There are a couple of pretty pieces on the top of that bookshelf like the jug in the far left with the fish on it. Mr. Jenner's parents gave that to us as an engagement gift. It was made by the local potter in the village. He has beautiful things. I may use it to hold flowers sometime or maybe when I finally throw another tea party I will have the milk in there. Ideas ideas.
Also on this shelf there are the various puzzles Mr. Jenner has acquired over the years as gifts from people in hopes of stumping him. It hasn't been done. Note the globe. Entirely a jig-saw puzzle. I gave that to him last Christmas and he spent a good part of the holiday putting that together. I think he enjoyed that very much. Sometimes we had to tell him to socialize.
Here we have the girly bookshelf of Miss Gennie. A few antique tea cups that once belonged to my Grandmother the ever frightening and Nordic Ruby Rowan (nee Thorgerson) who as a young lady in her twenties would purchase a tea cup once a week on pay day and then host tea parties with her girlfriends who did the same. I have used these for tea parties before and people seem to like them. The rest of the time they decorate and hold a matchbox from a restaurant or my rings when I am washing dishes. There is also a sand dollar that Mr. Jenner found on the Oregon coast. He had never seen one before until then. I told him stories about where I went to Summer camp and how the beach was littered with them and there were sand dollar beds that we sometimes had to walk on when pulling a sail boat in. Did you know they have little black hairs?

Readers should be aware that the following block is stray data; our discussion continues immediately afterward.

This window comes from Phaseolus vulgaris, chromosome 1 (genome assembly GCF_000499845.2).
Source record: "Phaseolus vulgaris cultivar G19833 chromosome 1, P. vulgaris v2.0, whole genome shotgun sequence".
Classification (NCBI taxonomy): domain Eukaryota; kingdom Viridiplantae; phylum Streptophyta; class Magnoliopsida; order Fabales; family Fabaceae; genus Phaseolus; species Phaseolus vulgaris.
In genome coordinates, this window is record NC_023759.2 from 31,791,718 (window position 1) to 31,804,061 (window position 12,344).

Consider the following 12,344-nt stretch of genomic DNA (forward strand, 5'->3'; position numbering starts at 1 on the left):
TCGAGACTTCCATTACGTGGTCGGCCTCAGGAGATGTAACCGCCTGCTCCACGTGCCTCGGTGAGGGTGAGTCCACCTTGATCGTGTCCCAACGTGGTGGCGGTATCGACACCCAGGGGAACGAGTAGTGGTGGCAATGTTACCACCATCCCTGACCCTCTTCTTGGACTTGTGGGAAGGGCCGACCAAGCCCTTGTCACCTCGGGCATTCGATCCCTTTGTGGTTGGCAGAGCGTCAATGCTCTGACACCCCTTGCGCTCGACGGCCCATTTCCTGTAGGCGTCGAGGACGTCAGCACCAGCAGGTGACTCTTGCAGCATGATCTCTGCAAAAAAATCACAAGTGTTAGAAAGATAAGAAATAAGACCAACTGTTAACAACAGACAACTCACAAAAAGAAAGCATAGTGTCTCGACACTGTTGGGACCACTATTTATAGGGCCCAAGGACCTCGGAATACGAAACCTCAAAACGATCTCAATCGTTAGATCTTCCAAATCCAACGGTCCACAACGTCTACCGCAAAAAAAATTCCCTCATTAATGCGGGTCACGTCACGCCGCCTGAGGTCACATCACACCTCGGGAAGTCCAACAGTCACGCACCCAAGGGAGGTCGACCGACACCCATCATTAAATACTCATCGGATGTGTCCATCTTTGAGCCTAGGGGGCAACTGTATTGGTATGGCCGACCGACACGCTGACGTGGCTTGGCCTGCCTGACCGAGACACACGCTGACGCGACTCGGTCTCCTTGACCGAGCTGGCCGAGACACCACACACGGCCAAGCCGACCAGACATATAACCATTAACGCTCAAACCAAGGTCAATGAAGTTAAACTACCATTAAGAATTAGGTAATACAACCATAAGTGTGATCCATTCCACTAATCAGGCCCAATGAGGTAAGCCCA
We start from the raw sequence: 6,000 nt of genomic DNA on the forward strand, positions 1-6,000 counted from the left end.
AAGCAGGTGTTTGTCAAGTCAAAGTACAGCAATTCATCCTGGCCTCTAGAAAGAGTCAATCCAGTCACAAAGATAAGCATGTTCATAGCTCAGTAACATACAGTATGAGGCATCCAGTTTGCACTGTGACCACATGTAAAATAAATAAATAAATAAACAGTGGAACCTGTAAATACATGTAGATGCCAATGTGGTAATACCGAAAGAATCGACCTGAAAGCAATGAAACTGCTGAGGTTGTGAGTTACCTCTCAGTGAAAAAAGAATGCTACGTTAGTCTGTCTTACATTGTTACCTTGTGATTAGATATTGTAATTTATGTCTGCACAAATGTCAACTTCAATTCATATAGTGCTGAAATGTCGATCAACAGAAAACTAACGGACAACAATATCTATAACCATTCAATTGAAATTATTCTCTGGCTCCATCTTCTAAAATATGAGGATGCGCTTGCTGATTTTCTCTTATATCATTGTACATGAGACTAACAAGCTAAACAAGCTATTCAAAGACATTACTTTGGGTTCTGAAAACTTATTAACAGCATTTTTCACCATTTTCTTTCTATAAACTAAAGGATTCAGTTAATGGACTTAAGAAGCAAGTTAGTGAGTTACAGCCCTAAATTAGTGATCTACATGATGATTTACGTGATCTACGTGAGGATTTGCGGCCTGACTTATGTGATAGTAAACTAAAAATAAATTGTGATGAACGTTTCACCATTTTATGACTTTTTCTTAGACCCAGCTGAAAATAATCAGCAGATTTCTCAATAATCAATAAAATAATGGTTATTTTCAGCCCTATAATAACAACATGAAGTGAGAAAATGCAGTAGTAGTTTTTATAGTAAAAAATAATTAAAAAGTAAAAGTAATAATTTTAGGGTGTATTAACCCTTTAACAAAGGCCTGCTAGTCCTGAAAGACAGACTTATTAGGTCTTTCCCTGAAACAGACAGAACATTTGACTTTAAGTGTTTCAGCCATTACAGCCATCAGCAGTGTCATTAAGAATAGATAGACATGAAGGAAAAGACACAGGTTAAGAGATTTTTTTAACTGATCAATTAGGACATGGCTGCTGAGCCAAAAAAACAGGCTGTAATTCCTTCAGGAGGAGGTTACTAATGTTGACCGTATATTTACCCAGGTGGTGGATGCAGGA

Please meet Horatio the penguin. He is the guard of all large pretty books and cook books. Mr. Jenner gave him to me one Valentine's day (Horatio was holding a ruby necklace in his back) and he is quite a stoic sort. This particular book shelf holds some children's books, books on food writing, cook books, travel guides, travel writing and the wide assortment coffee table books on Flo Ziegfeld, a catalogue of the Pailey exhibit that traveled through the U.S. in the early nineties. I saw that show with my Mother, she let me skip school for the day to see it. She felt it was important to see real live impressionist/post-impressionist/modern works. Much more entertaining than a hellish day in the seventh grade. I remember seeing Degas, Picassos, Talouse Latrecs, (My very first)and some Jackson Pollacks. Beautiful stuff.
I tend to fill up every little space of a bookshelf. For now with small stuffed creatures and dolls. It lets them be seen and played with if need be. Every girl needs a doll or two.